In these models the presence of ACPA and the disease duration at the time of diagnosis have been identified as independent risk factors for the development of erosive RA and of persistent synovitis; particularly, the ACPA positivity is significantly linked to RA diagnosis [17].

As recommended by the ACR, a periodic measurement of disease activity with validated indices to evaluate disease activity and response to the therapy is mandatory [18]. The composite disease activity indices such as DAS28 (Disease Activity Score 28 joints), SDAI (Simplified Disease Activity Index 28 joints) and CDAI (Clinical Disease Activity Index 28 joints), allow the rheumatologist to define the arthritis activity discriminating between low, moderate and high disease activity [19] (Tables 1 and 2).

The earlier inflammatory arthritis is detected and treated, better the long-term outcome in terms of damage and function is obtained. Further benefit is shown with regular monitoring of disease activity and rapid therapeutic escalation to gain disease control. Sensitive measures are therefore required for the assessment and monitoring of treatment in early arthritis.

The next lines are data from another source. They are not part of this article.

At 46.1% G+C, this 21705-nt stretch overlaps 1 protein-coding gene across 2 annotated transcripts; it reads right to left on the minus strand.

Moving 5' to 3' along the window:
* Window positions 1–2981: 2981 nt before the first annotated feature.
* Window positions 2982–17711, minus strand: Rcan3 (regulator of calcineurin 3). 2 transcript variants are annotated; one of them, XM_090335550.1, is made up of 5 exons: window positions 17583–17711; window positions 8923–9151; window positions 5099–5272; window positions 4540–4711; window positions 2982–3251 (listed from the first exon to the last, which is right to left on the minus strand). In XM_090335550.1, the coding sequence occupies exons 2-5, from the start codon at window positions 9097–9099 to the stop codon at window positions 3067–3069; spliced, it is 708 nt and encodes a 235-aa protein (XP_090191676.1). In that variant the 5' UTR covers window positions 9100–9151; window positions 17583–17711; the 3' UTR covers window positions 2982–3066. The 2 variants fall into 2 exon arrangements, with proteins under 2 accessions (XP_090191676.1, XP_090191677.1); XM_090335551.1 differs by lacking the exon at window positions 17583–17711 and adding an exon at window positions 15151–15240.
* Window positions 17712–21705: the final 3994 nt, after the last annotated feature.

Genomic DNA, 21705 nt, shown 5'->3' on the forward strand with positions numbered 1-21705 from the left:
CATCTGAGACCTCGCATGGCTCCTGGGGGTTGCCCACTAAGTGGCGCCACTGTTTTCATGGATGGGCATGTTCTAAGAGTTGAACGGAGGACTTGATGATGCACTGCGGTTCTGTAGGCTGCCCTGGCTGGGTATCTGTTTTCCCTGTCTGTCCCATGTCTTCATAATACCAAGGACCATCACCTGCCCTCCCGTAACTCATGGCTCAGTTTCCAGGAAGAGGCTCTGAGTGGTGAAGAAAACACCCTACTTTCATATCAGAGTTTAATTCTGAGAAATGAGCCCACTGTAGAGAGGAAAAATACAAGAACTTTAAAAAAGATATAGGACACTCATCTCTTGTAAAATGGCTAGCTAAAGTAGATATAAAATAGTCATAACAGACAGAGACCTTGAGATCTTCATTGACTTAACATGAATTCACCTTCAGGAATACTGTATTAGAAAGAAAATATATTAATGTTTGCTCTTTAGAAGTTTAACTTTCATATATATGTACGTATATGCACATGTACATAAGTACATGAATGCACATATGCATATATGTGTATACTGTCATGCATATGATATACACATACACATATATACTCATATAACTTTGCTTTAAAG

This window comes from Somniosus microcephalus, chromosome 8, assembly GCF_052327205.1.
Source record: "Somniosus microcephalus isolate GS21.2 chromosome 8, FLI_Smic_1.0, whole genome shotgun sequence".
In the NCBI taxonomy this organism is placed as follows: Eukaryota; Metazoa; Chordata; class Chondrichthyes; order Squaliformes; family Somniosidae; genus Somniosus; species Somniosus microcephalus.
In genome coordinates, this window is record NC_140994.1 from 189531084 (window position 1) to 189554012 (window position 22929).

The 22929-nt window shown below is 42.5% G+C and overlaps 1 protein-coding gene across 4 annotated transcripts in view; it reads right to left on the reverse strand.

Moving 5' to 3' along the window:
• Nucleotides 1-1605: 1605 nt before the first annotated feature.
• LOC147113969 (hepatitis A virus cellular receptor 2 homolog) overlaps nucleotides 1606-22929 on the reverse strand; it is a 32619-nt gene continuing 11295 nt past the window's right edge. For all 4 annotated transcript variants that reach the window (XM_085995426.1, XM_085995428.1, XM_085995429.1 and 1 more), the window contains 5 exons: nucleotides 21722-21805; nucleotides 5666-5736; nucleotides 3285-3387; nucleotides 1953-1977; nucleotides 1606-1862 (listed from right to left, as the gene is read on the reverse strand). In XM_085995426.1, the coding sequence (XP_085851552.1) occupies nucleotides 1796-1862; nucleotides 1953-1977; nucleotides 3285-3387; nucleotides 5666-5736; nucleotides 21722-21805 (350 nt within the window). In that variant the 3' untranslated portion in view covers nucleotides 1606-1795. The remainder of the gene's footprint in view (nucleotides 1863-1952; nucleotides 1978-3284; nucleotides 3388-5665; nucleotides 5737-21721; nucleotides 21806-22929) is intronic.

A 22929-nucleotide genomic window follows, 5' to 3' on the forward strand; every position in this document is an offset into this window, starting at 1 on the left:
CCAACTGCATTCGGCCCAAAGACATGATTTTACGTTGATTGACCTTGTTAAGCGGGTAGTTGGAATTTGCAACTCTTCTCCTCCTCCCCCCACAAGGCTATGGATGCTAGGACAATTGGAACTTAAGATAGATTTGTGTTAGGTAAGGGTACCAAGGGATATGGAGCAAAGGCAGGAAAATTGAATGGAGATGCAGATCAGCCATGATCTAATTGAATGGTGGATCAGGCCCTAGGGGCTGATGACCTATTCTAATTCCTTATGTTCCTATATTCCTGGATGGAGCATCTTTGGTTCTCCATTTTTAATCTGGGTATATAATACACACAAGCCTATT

As for imaging, the X-ray examination is still the first choice in the evaluation of erosive damage; however, even though it is highly specific, its sensitivity is low.

Patients that showed bone erosions in early stage of

Table 1. Clinimetric index in RA.

Table 2. Instruments to measure rheumatoid arthritis disease activity and to define remission.

disease detected by X-ray (Rapid Radiological Progression-PRP) have a worst outcome and need of early and aggressive treatment.

It has been demonstrated that RRP, defined as an increase of 5 or more points in radiological scores such as Sharp/van der Heijde score (SHS) in the first year of treatment, is associated with worst functional ability in later and more radiological damage progression in long term follow-up. Thus, RRP in the first year of treatment is an independent predictor of later functional disability, and represents not only a radiologically but also a clinically relevant early outcome helpful to define the initial choice of treatment [20].

This may mean that, as earlier studies have shown, patients with a low risk of RRP require less intensive initial therapy to prevent radiological damage progression than patients with a high risk [21,22].

Magneting Resonance Imaging (MRI) is shown to perform better than conventional radiology to identify articular alterations in RA patients, particularly bone edema, precursor of erosions, as early as after 4 weeks from the onset of symptoms [23] and gives 65% of sensitivity and 82.5% of specificity [24].